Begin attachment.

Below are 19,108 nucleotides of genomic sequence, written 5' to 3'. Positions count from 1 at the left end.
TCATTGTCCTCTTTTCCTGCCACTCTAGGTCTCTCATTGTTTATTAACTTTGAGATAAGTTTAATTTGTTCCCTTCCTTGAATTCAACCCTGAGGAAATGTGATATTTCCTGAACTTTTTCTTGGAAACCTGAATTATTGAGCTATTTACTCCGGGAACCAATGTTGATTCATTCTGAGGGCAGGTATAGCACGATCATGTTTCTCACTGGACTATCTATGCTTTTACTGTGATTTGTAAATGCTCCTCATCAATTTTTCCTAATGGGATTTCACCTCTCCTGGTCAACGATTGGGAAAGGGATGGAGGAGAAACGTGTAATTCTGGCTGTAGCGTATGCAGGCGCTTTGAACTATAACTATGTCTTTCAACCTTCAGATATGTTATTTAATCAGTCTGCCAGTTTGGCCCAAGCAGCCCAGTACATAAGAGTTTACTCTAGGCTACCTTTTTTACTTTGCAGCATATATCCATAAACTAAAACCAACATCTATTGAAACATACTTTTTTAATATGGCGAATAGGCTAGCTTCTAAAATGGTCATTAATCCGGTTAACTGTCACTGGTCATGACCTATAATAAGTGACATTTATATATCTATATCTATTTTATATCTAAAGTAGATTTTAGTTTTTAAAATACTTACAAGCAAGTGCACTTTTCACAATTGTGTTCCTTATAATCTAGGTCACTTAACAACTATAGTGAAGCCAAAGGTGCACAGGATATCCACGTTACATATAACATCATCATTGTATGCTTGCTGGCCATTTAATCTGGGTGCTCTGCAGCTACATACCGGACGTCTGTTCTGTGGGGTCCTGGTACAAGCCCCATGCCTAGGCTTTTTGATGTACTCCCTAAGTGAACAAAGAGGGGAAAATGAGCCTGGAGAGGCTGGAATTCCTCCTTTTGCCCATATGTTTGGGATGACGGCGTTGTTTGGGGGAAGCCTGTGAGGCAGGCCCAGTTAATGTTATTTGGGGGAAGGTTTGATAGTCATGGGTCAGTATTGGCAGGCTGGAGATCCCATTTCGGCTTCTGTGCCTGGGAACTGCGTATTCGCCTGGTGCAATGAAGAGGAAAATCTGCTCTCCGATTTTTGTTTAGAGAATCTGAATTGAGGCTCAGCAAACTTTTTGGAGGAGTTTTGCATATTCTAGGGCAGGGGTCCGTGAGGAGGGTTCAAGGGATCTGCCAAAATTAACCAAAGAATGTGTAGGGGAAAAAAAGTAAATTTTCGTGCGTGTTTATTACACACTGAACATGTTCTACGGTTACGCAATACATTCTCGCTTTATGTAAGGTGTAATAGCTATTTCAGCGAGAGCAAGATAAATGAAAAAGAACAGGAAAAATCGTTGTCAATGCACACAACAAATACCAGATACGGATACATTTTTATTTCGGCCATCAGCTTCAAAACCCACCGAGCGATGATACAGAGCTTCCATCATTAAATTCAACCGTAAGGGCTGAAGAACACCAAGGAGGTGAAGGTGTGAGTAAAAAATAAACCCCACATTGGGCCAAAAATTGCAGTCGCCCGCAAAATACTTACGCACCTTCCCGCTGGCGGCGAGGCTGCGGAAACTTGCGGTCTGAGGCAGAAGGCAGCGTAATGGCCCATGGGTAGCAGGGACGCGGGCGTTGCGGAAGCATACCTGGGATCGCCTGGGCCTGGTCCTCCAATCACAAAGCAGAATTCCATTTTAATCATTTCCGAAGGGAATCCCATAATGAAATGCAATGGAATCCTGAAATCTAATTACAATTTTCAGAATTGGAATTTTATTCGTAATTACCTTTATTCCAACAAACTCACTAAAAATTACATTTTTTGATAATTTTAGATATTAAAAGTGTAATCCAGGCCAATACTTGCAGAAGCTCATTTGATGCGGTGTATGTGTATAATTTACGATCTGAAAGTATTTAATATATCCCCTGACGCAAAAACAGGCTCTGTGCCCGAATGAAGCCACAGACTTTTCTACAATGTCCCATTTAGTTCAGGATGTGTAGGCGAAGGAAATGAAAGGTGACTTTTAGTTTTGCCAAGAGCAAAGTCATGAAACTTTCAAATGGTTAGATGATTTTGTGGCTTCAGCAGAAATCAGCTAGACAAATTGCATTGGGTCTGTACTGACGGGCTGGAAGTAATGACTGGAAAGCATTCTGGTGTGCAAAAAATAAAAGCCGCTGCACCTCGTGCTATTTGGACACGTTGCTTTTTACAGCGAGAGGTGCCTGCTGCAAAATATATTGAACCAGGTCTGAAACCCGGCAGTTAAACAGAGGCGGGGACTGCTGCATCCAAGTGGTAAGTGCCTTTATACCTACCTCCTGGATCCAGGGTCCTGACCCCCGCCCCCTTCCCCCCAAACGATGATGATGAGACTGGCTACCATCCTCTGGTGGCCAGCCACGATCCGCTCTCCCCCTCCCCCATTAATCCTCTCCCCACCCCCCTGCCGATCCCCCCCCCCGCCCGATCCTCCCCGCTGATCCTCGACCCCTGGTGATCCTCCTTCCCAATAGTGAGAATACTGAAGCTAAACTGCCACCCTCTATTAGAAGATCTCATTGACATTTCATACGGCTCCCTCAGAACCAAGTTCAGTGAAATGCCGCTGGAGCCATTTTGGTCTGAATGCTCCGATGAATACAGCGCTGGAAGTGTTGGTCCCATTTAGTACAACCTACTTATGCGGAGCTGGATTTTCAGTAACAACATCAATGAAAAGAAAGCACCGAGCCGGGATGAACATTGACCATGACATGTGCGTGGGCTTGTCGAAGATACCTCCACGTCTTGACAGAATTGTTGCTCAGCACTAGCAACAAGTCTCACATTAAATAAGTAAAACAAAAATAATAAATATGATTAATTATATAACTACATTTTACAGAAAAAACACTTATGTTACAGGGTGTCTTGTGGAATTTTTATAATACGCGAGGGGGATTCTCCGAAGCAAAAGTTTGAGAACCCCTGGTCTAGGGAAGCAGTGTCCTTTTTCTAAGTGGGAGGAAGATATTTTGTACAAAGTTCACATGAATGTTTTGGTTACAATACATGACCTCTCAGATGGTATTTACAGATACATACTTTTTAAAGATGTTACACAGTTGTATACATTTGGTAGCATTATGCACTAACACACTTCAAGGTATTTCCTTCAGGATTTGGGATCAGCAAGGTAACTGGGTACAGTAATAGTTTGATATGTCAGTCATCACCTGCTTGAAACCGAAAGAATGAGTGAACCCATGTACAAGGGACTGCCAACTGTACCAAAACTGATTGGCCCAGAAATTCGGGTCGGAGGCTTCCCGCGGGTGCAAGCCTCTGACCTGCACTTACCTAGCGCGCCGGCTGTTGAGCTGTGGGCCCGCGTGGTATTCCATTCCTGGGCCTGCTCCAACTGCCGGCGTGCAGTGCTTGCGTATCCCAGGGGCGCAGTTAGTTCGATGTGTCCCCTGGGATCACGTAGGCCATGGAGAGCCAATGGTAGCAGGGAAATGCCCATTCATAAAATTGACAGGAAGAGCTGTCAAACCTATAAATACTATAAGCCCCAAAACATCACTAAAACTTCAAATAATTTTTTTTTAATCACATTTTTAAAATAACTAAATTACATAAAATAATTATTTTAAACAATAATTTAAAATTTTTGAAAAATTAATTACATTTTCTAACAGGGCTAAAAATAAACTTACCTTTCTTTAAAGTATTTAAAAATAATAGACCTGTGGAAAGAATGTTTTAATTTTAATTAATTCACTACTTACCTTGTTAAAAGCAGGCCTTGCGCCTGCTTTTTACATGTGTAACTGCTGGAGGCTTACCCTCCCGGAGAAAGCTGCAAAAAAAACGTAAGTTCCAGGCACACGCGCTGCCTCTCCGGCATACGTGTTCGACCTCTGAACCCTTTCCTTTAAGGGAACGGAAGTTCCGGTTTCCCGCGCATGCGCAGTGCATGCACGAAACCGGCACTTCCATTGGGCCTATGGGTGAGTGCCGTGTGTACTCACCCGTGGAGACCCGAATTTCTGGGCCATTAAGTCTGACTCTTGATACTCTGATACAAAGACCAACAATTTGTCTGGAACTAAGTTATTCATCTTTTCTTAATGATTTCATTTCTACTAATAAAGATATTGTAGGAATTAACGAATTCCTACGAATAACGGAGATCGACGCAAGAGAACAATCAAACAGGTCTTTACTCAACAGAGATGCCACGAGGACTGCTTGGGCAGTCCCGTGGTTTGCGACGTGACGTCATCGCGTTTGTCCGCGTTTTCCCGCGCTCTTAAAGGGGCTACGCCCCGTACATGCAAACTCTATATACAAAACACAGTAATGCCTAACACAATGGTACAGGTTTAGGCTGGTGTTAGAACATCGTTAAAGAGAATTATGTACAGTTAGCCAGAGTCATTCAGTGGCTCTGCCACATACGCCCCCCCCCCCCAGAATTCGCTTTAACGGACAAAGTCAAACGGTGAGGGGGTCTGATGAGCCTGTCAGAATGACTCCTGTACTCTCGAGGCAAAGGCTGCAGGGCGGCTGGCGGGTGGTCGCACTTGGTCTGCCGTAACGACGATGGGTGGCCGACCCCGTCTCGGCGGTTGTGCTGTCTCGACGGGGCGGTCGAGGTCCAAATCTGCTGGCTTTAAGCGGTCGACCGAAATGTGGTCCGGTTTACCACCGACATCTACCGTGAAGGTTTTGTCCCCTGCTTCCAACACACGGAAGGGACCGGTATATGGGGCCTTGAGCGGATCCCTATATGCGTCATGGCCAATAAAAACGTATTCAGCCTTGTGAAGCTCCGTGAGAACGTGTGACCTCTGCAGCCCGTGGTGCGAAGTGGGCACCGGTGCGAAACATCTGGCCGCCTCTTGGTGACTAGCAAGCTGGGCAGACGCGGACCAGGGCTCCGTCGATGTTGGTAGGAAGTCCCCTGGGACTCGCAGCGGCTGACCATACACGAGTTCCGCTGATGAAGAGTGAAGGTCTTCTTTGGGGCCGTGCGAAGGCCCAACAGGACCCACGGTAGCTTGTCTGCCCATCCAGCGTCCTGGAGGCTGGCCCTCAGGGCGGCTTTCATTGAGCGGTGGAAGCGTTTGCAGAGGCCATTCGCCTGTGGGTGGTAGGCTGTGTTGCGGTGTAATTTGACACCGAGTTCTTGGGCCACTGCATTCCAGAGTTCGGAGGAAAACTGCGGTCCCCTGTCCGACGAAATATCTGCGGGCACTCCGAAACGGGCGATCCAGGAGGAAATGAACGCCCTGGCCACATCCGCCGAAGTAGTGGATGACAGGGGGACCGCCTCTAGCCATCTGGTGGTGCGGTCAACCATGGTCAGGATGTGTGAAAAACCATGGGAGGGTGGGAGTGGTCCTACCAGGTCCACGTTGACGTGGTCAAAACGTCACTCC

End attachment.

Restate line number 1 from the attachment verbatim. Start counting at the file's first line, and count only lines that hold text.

Below are 19,108 nucleotides of genomic sequence, written 5' to 3'. Positions count from 1 at the left end.